The Art of Smart

Promotional Business Feature
Stuart Weeks Crowe

What causes companies around the world to make one decision over another? Can a business be inspired by another’s decision-making, even if it’s thousands of miles away?

Stuart Weekes, at audit, tax, advisory and risk firm Crowe UK, discusses the issues

Ranked the eighth largest accounting network in the world, Crowe Global has more than 200 independent accounting and advisory fi rms in 130 countries.

Drawing on this extensive knowledge and network, The Art of Smart is the most comprehensive study of corporate decision-making in the world which explores the different facets of decision-making by companies across the world.

This year’s Art of Smart reveals risk as a strong motivator for bold decisions and innovation. That’s good news for Oxfordshire and the Thames Valley companies, where courage has never been in short supply.

The report suggests that bolder companies are often operating in more challenging business conditions, and the tougher a situation, the bolder the company.

Innovative companies tend to be more prevalent in sectors where growth is sluggish, and, contrary to popular belief, younger companies do not necessarily innovate more. The research found that successful companies operating in slow growing industries were backed by robust research and development and had a higher number of recognisable innovations.

Biotech is a standout sector in this year’s Art of Smart data, which is great news for Oxfordshire and the Thames Valley where there are hundreds of British-born companies in the sector already exporting across the world.

However, while the UK remains full of innovative ideas, of which many can be supported through grants and R&D tax credits, too often companies are short of investors with deep enough pockets to help them scale up. Stand-out businesses such as Protim, Penlon and Norbar are the exceptions, having secured investment from US companies, which thanks to its entrepreneurial health related infrastructure, is supported by large amounts of venture and corporate capital wanting to buy into their success.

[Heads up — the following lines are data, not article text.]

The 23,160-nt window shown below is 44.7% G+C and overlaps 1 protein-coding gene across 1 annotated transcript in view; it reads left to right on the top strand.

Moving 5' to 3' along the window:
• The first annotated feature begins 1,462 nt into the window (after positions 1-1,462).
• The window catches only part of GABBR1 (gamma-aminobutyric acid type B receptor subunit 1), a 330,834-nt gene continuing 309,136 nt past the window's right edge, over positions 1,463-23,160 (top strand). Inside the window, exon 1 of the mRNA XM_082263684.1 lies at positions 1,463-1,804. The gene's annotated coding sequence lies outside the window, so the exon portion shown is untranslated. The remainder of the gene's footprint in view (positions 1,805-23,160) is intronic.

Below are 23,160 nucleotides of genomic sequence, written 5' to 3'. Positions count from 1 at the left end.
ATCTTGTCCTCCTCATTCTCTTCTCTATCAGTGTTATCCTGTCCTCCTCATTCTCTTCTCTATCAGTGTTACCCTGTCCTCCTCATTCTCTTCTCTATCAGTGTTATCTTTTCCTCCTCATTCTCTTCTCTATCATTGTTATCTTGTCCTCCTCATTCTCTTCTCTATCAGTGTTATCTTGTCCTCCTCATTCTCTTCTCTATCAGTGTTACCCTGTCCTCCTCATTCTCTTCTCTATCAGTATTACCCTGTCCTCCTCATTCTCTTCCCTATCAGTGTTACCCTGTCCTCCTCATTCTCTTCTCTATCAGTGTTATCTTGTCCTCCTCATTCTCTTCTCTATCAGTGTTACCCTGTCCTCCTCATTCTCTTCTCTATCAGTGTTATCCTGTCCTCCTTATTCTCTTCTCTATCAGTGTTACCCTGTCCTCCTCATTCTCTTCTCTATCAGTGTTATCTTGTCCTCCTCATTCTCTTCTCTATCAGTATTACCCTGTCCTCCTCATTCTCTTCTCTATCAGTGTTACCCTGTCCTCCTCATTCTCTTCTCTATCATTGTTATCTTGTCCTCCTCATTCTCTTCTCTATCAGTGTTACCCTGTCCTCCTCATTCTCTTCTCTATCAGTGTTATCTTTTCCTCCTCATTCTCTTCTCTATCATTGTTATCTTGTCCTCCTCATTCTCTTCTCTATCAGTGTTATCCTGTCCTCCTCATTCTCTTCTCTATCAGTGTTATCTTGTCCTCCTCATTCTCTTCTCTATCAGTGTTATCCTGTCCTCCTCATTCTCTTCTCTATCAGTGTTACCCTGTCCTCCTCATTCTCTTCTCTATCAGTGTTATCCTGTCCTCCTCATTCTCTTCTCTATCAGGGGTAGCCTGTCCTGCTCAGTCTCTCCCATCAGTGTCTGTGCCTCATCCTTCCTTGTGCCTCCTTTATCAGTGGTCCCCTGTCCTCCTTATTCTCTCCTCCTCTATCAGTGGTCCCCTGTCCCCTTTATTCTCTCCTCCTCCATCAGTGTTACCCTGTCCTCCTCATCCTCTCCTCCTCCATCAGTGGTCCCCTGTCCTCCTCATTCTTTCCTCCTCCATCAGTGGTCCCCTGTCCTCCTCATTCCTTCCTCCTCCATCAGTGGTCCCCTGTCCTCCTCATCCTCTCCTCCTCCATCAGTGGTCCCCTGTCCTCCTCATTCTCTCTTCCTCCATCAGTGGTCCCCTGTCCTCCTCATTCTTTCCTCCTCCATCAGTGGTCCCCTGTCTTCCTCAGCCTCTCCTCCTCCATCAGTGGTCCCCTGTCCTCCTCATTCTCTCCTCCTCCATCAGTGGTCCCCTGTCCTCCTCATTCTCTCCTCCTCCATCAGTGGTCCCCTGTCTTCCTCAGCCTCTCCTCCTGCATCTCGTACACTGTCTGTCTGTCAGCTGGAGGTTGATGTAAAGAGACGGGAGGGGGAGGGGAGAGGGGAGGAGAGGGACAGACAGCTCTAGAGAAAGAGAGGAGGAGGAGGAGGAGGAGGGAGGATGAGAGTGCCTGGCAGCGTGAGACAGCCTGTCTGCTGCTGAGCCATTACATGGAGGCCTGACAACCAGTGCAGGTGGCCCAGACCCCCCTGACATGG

On a local level, our list of 100 Top Exporters also reveals that, despite the view that Britain doesn’t make much any more, the contrary is true.

The biggest number of exporters by far are manufacturers, making anything from food or furniture to one of the most iconic cars in the world, the MINI, alongside world-beating motorsport and technology.

Retail brands also feature in our list too. Britain is known for producing world class brands and we’ve included some of the newer, fast-growing ones, which might not be immediately familiar.

Interestingly, two pet product manufacturers are listed, tapping into a pet care market estimated to hit a value of $269 billion by 2025, according to market intelligence company Global Market Insights.

A diverse workforce can deliver explosive growth

There are other ways to drive a smart business and investment in workforce diversity is an important one.

Increasing numbers of companies are recognising that a more inclusive culture will feed into (and draw from) a wider talent pool, providing different viewpoints on which to base strategic and operational decisions.

Research for this year’s Art of Smart revealed that overall, companies that scored highest in diversity also achieved explosive growth in terms of revenue per employee – an incredible 3,680 per cent.

Be bold and brave

Boldness and innovation help companies across the world to overcome challenges. Those that do nothing increase their likelihood of business failure, those that are proactive increase their chances of survival and success. In difficult scenarios, companies that make bold moves, such as entering new markets or developing new products and services may still fail, but they’re unlikely to be successful without making those big decisions. It’s all about changing the balance of probabilities.

Read The Art of Smart www.crowe.com/global/insights/art-of-smart

Published as part of our 100 Top Exporters Oxfordshire & Thames Valley feature in our January/February Issue read full feature here